New research shows that Multiple Sclerosis (MS) patients undergoing anti-CD20 (aCD20) treatment – which depletes the B cells that contribute to the MS attacks – are able to mount robust T-cell responses to the mRNA COVID-19 vaccines, despite having a muted antibody response to the vaccines.
PHILADELPHIA – It was a scientific discovery 16 years ago that paved the way for creation of lifesaving vaccines when the COVID-19 pandemic spread across the globe in 2020. Now, the two Penn Medicine researchers behind the findings are again being recognized for their innovative and monumental work, which has ushered in a new era of vaccine technology.
Mayo Clinic Cancer Center announced on Tuesday, Aug. 31, that it is following recommendations from the National Comprehensive Cancer Network that encourage cancer patients to receive a third dose of a messenger RNA COVID-19 vaccine. The Moderna and Pfizer COVID-19 vaccines are messenger RNA vaccines.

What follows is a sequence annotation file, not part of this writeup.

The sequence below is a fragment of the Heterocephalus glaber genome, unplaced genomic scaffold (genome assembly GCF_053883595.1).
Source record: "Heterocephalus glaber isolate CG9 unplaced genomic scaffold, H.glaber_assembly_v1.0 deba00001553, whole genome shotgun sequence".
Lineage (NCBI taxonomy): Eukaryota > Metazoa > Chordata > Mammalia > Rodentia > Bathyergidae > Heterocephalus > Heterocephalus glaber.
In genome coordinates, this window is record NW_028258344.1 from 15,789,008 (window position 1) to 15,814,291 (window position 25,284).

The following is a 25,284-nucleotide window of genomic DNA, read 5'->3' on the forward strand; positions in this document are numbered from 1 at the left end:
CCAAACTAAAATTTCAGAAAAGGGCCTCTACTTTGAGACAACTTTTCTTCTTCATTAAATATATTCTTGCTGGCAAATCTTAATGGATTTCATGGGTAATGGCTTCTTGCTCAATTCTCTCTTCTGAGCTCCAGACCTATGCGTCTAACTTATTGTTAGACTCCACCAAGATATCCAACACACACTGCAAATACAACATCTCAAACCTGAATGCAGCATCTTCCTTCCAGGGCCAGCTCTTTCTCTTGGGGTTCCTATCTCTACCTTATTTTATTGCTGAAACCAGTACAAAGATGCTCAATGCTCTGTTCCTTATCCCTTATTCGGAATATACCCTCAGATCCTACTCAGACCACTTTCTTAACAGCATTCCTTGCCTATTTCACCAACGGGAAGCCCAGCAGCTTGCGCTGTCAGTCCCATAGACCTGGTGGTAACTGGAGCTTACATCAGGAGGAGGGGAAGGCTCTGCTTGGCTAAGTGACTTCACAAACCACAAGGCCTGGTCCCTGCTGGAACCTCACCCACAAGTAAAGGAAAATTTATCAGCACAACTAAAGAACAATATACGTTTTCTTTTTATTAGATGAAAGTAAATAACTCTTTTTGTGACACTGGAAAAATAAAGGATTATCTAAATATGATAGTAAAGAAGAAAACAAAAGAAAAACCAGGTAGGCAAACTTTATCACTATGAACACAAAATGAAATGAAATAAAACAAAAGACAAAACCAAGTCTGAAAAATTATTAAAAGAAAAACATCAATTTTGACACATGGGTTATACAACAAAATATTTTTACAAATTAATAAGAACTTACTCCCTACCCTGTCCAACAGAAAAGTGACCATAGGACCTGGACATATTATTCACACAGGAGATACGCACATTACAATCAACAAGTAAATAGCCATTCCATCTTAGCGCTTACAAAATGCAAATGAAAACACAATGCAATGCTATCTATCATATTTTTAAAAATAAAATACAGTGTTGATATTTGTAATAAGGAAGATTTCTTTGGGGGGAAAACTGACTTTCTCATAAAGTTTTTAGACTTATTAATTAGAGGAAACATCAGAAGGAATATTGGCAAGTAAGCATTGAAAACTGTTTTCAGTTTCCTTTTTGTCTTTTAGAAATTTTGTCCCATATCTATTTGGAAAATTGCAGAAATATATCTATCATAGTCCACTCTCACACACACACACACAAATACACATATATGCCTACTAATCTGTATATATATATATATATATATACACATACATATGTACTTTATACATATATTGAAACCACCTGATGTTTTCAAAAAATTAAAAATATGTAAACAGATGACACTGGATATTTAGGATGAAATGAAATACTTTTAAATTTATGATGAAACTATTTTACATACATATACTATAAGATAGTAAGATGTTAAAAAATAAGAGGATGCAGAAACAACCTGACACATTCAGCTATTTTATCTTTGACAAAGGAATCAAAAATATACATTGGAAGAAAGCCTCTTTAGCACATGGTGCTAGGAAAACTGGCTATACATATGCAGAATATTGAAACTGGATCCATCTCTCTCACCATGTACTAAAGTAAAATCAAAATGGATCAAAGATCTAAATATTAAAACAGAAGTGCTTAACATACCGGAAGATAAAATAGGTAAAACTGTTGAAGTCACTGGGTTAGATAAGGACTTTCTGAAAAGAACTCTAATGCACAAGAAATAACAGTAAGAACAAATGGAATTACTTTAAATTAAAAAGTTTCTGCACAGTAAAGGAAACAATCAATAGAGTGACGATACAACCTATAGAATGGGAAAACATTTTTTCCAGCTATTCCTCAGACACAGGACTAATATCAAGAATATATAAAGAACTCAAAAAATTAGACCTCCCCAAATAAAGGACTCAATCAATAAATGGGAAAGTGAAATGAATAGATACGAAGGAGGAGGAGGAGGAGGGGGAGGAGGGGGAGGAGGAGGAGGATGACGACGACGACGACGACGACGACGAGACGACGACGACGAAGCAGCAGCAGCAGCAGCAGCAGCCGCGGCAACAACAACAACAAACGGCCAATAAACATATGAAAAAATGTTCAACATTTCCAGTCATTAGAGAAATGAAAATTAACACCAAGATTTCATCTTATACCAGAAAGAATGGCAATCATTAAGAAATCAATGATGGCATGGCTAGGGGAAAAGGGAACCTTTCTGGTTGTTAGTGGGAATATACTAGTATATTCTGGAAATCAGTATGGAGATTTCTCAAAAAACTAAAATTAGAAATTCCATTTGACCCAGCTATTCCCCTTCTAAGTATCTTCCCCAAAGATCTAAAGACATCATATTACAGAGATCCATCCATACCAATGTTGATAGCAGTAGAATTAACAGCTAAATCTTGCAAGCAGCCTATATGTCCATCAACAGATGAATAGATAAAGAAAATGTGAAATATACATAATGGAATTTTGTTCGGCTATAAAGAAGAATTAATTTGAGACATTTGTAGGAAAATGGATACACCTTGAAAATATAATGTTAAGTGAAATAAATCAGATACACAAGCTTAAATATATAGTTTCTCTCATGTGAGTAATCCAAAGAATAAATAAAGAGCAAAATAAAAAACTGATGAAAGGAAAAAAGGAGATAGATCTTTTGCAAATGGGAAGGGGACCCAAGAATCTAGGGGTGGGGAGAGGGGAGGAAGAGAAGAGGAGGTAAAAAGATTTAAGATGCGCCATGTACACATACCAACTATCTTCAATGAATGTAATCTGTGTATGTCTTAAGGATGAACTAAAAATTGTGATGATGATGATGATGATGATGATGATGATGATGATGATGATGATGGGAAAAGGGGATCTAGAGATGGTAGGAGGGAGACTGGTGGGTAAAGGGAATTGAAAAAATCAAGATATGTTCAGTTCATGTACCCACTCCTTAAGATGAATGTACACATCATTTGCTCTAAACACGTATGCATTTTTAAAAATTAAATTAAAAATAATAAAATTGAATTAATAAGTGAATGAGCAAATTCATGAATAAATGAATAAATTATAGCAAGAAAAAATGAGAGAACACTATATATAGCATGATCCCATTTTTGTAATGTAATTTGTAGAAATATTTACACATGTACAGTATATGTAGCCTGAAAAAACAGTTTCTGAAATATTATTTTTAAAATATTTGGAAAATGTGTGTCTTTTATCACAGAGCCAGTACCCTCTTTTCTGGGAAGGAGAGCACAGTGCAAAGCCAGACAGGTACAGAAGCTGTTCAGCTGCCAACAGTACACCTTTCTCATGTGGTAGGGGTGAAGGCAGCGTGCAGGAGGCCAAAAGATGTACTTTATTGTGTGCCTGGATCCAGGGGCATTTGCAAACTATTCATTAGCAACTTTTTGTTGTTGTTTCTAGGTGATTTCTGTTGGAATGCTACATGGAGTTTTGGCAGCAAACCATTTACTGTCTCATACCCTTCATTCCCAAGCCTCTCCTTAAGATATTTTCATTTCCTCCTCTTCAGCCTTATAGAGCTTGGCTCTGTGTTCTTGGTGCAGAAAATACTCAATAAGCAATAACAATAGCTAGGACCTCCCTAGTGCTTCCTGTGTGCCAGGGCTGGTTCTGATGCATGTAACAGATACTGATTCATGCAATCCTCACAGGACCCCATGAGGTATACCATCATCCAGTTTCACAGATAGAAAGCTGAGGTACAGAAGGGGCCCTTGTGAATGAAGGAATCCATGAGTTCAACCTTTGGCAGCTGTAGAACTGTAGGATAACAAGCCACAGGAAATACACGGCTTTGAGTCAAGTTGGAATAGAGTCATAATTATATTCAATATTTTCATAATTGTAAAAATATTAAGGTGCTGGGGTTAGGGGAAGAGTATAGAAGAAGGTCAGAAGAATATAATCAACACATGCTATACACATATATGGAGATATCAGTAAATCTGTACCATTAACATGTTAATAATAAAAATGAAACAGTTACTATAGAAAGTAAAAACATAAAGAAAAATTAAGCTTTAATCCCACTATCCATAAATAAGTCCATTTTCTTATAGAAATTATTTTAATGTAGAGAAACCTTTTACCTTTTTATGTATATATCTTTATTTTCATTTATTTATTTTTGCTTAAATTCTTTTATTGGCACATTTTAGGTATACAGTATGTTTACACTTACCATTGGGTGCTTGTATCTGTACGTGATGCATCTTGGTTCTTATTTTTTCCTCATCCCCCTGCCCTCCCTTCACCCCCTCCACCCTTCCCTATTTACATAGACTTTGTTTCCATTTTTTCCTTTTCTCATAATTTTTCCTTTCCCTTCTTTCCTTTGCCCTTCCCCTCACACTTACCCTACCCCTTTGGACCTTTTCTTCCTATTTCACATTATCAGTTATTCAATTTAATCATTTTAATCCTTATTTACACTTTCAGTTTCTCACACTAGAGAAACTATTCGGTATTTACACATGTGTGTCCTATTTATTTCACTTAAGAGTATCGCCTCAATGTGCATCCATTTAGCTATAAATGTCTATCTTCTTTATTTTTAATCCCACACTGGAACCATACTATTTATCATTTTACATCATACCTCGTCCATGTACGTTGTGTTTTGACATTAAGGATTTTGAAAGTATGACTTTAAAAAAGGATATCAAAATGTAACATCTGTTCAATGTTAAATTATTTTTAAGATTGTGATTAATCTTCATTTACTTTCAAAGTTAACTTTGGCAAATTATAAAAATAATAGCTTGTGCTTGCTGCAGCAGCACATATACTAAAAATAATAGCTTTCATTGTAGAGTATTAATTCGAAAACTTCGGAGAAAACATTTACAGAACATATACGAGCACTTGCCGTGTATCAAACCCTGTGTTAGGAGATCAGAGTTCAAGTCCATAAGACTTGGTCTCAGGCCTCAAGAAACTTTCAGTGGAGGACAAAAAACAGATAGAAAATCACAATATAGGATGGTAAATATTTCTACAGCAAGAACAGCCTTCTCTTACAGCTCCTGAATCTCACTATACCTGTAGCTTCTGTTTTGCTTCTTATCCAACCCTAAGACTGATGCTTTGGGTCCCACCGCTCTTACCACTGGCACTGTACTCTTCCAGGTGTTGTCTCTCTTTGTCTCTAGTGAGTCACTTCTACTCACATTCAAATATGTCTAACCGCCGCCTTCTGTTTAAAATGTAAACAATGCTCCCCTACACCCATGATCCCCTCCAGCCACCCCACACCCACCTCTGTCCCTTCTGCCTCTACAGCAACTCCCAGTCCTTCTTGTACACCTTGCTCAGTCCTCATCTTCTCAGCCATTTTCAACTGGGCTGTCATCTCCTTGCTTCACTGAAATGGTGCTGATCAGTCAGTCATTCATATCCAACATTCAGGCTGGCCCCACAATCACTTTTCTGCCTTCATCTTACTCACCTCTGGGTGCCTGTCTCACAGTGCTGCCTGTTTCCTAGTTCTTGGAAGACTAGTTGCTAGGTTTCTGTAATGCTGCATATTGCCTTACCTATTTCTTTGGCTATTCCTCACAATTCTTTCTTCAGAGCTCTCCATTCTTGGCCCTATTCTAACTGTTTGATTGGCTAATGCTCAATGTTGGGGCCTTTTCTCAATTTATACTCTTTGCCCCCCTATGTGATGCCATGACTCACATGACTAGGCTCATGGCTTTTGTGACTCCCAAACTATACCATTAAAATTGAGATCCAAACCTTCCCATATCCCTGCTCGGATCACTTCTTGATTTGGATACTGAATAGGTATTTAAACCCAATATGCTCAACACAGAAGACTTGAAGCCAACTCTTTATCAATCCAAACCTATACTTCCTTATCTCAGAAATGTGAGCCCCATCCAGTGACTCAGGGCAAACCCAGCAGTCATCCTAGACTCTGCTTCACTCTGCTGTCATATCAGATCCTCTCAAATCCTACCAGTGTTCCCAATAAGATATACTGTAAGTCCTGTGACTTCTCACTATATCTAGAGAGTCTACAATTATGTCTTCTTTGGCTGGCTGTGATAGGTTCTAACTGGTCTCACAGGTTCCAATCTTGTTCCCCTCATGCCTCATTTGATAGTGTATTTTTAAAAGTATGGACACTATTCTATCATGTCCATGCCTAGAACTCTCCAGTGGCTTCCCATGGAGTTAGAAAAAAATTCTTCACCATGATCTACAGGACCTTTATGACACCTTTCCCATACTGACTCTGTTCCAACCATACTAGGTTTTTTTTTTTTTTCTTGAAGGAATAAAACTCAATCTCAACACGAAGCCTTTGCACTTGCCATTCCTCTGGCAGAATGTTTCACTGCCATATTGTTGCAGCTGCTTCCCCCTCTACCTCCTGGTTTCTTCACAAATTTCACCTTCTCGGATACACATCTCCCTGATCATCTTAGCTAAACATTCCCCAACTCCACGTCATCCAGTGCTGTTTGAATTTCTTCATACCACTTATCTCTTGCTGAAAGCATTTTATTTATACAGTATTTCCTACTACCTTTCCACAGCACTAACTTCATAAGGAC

PHILADELPHIA – For their landmark research that set a foundation for the mRNA SARS-CoV-2 vaccines, Drew Weissman, MD, PhD, the Roberts Family Professor of Vaccine Research, and Katalin Karikó;, PhD, an adjunct professor of Neurosurgery at the Perelman School of Medicine at the University of Pennsylvania and a senior vice president at BioNTech, have been selected to receive the 2021 Albany Prize.
Chulalongkorn University has taken a bold step in commutating its transformation to an innovation-centric university with its “Innovations for Society” campaign. The campaign uses a short movie to inform the public about the various innovations that Chula has successfully developed to fight the COVID-19 pandemic, as part of Chula’s mission to play a leading role in “Creating Knowledge and Innovation to Promote Sustainable Development for Society”.
Researchers at the University of Maryland School of Medicine began enrolling children ages 6 months to 11 years old in a clinical trial of the Moderna mRNA-1273 COVID-19 vaccine, which has already received Food and Drug Administration Emergency Use Authorization for adults.
New findings from Penn suggest that people who have recovered from COVID-19 may only need a single mRNA vaccine dose. However, those who did not have COVID-19 did not have a full immune response until after a second vaccine dose, reinforcing the importance of completing the two recommended doses.